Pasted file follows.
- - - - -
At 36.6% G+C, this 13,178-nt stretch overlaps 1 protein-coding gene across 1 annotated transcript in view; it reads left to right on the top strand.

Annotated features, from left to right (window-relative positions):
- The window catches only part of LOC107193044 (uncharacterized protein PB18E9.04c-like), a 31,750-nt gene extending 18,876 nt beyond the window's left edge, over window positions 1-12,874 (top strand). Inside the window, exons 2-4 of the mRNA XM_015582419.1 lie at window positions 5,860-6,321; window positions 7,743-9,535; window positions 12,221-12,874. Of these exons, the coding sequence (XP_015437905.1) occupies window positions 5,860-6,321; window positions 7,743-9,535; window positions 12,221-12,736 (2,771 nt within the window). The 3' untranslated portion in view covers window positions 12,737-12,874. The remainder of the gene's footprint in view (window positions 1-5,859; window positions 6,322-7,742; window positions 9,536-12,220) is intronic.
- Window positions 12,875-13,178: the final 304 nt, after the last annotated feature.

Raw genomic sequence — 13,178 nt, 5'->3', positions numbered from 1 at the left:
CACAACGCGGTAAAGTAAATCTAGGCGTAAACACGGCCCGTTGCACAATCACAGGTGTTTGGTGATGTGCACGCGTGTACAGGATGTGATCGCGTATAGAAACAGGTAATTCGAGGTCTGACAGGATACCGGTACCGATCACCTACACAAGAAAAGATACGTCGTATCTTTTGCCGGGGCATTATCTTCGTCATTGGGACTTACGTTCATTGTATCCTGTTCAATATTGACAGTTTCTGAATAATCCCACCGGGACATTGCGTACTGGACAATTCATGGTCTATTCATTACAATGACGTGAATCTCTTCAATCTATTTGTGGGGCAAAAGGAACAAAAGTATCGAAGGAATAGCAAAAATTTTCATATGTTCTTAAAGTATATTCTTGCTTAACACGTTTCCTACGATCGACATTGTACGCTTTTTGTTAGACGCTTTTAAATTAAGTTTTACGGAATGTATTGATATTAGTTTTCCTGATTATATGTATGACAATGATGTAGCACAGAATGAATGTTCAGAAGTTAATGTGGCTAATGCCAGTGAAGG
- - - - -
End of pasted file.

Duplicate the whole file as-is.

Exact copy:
At 36.6% G+C, this 13,178-nt stretch overlaps 1 protein-coding gene across 1 annotated transcript in view; it reads left to right on the top strand.

Annotated features, from left to right (window-relative positions):
- The window catches only part of LOC107193044 (uncharacterized protein PB18E9.04c-like), a 31,750-nt gene extending 18,876 nt beyond the window's left edge, over window positions 1-12,874 (top strand). Inside the window, exons 2-4 of the mRNA XM_015582419.1 lie at window positions 5,860-6,321; window positions 7,743-9,535; window positions 12,221-12,874. Of these exons, the coding sequence (XP_015437905.1) occupies window positions 5,860-6,321; window positions 7,743-9,535; window positions 12,221-12,736 (2,771 nt within the window). The 3' untranslated portion in view covers window positions 12,737-12,874. The remainder of the gene's footprint in view (window positions 1-5,859; window positions 6,322-7,742; window positions 9,536-12,220) is intronic.
- Window positions 12,875-13,178: the final 304 nt, after the last annotated feature.

Raw genomic sequence — 13,178 nt, 5'->3', positions numbered from 1 at the left:
CACAACGCGGTAAAGTAAATCTAGGCGTAAACACGGCCCGTTGCACAATCACAGGTGTTTGGTGATGTGCACGCGTGTACAGGATGTGATCGCGTATAGAAACAGGTAATTCGAGGTCTGACAGGATACCGGTACCGATCACCTACACAAGAAAAGATACGTCGTATCTTTTGCCGGGGCATTATCTTCGTCATTGGGACTTACGTTCATTGTATCCTGTTCAATATTGACAGTTTCTGAATAATCCCACCGGGACATTGCGTACTGGACAATTCATGGTCTATTCATTACAATGACGTGAATCTCTTCAATCTATTTGTGGGGCAAAAGGAACAAAAGTATCGAAGGAATAGCAAAAATTTTCATATGTTCTTAAAGTATATTCTTGCTTAACACGTTTCCTACGATCGACATTGTACGCTTTTTGTTAGACGCTTTTAAATTAAGTTTTACGGAATGTATTGATATTAGTTTTCCTGATTATATGTATGACAATGATGTAGCACAGAATGAATGTTCAGAAGTTAATGTGGCTAATGCCAGTGAAGG